What would your ideal retirement community look like?

Pro-tip: party with people who also love cleaning up at 7am.

This article on a Margaritaville-themed retirement community makes for an easy-to-smirk-at headline, but raises a lot of interesting questions if you bother clicking through. We’re about to have a massive aging population who aren’t going to quietly get consigned to traditional senior living. Our whole conception of seniors and their role in society — especially as they live longer and longer — is weird and undefined and in flux.

But on the matter of themed retirement communities this… actually sounds kinda fun? And even for those of us who have no particular fondness for Jimmy Buffet, it’s useful to think of what’s really important as we age and what the ideal scenario in which to spend our golden years might be.

What would your ideal retirement community look like?

What kind of space, what kind of people, what kind of activities would make your later years the most enjoyable? Where would it be? What would its theme or name be?

If we beat death and aging, would monogamy disappear?

Also dinners. If you can't agree on where to go to dinner, just quit now.

Also dinners. If you can’t agree on where to go to dinner, just quit now.


Whenever there is another news story (like this one) about how we’re inching ever closer to discovering the secret of “defeating death” or “reversing aging”, the easy immediate reaction is “whoa, cool, I can be immortal!”.

Leaving aside the fact that I personally think that sounds terrible (discuss!), the follow-up thoughts are a lot more interesting. Even if people don’t stop dying completely, and just lived much, much longer than they already do, there would be tons of repercussions for society. Economic, environmental, social.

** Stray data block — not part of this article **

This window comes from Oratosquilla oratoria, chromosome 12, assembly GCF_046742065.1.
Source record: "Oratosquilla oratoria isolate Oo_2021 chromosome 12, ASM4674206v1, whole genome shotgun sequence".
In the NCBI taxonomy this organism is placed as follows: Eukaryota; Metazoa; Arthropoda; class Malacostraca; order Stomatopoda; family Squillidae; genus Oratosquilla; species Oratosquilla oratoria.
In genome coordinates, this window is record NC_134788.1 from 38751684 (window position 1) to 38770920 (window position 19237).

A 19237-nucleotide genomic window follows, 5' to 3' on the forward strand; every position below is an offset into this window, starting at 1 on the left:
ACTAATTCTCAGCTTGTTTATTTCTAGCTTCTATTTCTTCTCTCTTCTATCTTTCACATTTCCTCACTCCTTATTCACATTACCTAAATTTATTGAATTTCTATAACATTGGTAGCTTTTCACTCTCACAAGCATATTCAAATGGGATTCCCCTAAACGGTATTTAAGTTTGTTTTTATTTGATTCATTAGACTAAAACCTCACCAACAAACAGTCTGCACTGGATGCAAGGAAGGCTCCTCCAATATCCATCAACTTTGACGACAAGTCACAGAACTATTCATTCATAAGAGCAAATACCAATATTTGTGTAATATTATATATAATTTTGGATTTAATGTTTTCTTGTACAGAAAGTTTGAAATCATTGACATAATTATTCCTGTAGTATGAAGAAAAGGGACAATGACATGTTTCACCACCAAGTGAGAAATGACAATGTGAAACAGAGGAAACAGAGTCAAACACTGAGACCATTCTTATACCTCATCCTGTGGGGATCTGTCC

For now let’s focus on one: relationships.

Conventional wisdom says that as life has extended, marriage in particular has been forced to change; that when life expectancy was shorter, it was more attainable to have a healthy relationship for twenty to forty years, but as people live much longer, can any one partnership possibly be expected to sustain itself for sixty, or a hundred?

And if we shift expectations that life will almost certainly extend a hundred years (or two hundred, or more!), it seems likely that our expectations on how any one relationship could last that long will have to shift too.


In a world where people live twice as long, how do the parameters of long-term relationships have to change to accommodate?


Would people still try to partner up and stay together “til death do us part”?


Shift into more open ongoing relationships with multiple partners?


Accept that a series of long-term but non-permanent relationships can be satisfying for all involved?


Or do we just give up marriage all together?

Which celebrities, past or present, best represent your worldview?

Full/Sad Disclosure: Lelaina from Reality Bites is the fictional character I would have most absolutely married. Possibly still.

Full/Sad Disclosure: Lelaina from Reality Bites is the fictional character I would have most absolutely married. Possibly still.